By the time a chronic addictive process such
as alcoholism has become frankly problematic
it has invariably acquired a complex and
sophisticated array of psychological defense
mechanisms aimed at protecting its
continued existence by minimizing the cognitive
dissonance the addict experiences as a result of
his progressively irrational self- and usually
other- harmful behavior.
Though he imagines himself to be free - perhaps
even freer than free!- and though he will (because
he is unable to) brook no contradiction to his
will, the addict is nevertheless completely
controlled by and under the thumb of his
In fact his behavior is not determined by his own
will at all but by the will of the addiction that
now constitutes and constructs his reality. For in
addiction, the true self is suppressed or eclipsed
and the false self -the addicted self- installed
in its place as a kind of Vichy regime to execute
the imperatives of its lord and master, addiction.
The addict, that is, supposes that he is making
his own choices when in fact they are being made
for him by his addiction. Yet obvious as this may
be and frequently is to those around him, it is
normally the most difficult thing of all for the
addict himself to grasp or admit.
The will of the addiction is a blind biological
process that is endlessly questing for
gratification and satiation, regardless of the
consequences to the individual himself. Though
such satiation and gratification may be
transiently obtained they are inherently
ephemeral, indeed, self-undermining states that
are quickly followed by a return of the original
distress. The addict purchases an all too brief
remission of his dysphoria(bad feeling) at the
cost of added misery on the other side. Addiction
is thus a kind of Faustian Bargain.
Addiction also resembles the fabled perpetual
motion machine that runs of itself - while the
plight of the individual addict is precisely that
of the unfortunate soul who holds a wolf by its
ears. In such a predicament both holding on and
letting go seem equally undesirable - even
Because addiction is a stereotyped and
fundamentally inhuman process it produces
predictable signs and symptoms that may be used to
gauge the degree of its progress as it penetrates
and invades the personality of the individual
afflicted by it. One set of symptoms of addiction
are the customary excuses the addict makes to
himself and others for the irregularities of
thinking and behavior foisted upon him and those
around him by his addiction.
Common stereotyped addictive defenses include but
are by no means limited to the following:
Primitive and unconscious denial is classified
as a psychotic defense mechanism because it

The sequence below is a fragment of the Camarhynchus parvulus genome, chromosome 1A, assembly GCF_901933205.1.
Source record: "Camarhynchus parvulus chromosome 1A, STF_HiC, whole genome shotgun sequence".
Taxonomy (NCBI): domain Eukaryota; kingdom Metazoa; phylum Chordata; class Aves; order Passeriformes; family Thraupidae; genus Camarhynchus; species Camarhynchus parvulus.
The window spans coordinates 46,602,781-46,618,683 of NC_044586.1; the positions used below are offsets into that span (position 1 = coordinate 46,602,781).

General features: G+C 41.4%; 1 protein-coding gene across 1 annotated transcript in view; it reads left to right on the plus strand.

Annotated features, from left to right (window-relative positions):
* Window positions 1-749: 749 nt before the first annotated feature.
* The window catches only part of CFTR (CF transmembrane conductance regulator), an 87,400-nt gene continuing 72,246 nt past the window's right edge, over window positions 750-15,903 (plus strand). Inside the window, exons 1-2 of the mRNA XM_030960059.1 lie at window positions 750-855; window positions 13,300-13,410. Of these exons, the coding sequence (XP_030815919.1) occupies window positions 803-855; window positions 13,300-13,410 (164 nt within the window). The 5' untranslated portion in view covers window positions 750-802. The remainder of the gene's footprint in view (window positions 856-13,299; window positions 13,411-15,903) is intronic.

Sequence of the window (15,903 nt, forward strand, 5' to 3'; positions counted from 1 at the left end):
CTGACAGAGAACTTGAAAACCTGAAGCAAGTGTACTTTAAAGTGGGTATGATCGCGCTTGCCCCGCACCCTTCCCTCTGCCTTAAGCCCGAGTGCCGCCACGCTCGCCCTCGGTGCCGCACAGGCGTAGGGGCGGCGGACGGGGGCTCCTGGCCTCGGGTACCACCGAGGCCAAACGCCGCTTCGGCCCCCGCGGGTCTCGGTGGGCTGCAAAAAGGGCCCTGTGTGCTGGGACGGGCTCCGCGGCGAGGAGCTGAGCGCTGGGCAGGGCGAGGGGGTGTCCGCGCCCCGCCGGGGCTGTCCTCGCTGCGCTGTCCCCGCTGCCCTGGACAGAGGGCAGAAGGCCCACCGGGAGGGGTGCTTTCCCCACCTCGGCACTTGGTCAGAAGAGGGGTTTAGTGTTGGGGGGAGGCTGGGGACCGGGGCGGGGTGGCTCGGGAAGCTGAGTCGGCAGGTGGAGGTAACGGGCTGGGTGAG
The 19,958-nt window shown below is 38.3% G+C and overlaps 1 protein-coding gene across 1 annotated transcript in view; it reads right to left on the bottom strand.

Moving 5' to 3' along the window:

denies or distorts reality itself. Those in the
grip of psychotic denial are literally out of
touch with reality. Thus an alcoholic with
multiple and perfectly obvious negative
consequences from his pathological
drinking(legal, health, marital and job
problems) may, difficult as this is to believe,
indignantly and -from his perspective- honestly
deny that he has a serious problem with alcohol.
He doesn't know what people who criticize his
drinking are talking about - and he is genuinely
hurt and offended at what he perceives to be
their unfair and unreasonable attacks upon him.
He often reacts to expressions of concern about
his drinking with self-pity, resentment, and -of
course- more drinking.
Minimization and downplaying of the problems
connected with addiction fill in the gaps and
take up the slack left by the failure of
psychotic denial to adjust reality completely to
the requirements of the addiction. The addict
admits that difficulties exist - but he stoutly
maintains, frequently in the face of an
astonishing and rapidly accumulating mountain of
evidence to the contrary, that they are not
really as bad as others make them out to be.
- It wasn't my fault or It's not the
way it looks!
Rationalization and projection of blame attempt
to distance the addict from the consequences of
his(actually, of his addiction's) actions.
Alternative explanations are constructed and
stoutly defended, e.g. the employer who fired
him or the officer who arrested him or the wife
who divorced him were actuated by dishonest or
frankly corrupt motives.
- All I want is a little relief!
Justification of addictive behavior is often
self-pitying and subtly manipulative. The addict
feels victimized, perhaps even martyred by what
he believes to be the unfair circumstances of
his existence and seeks consolation from his
addiction. He believes himself thereby an
exception and entitled to special treatment,
including remission or at least mitigation of
the sins caused by his addictive behavior. The
prospect of giving up his addiction or, even
worse, having it taken away from him by the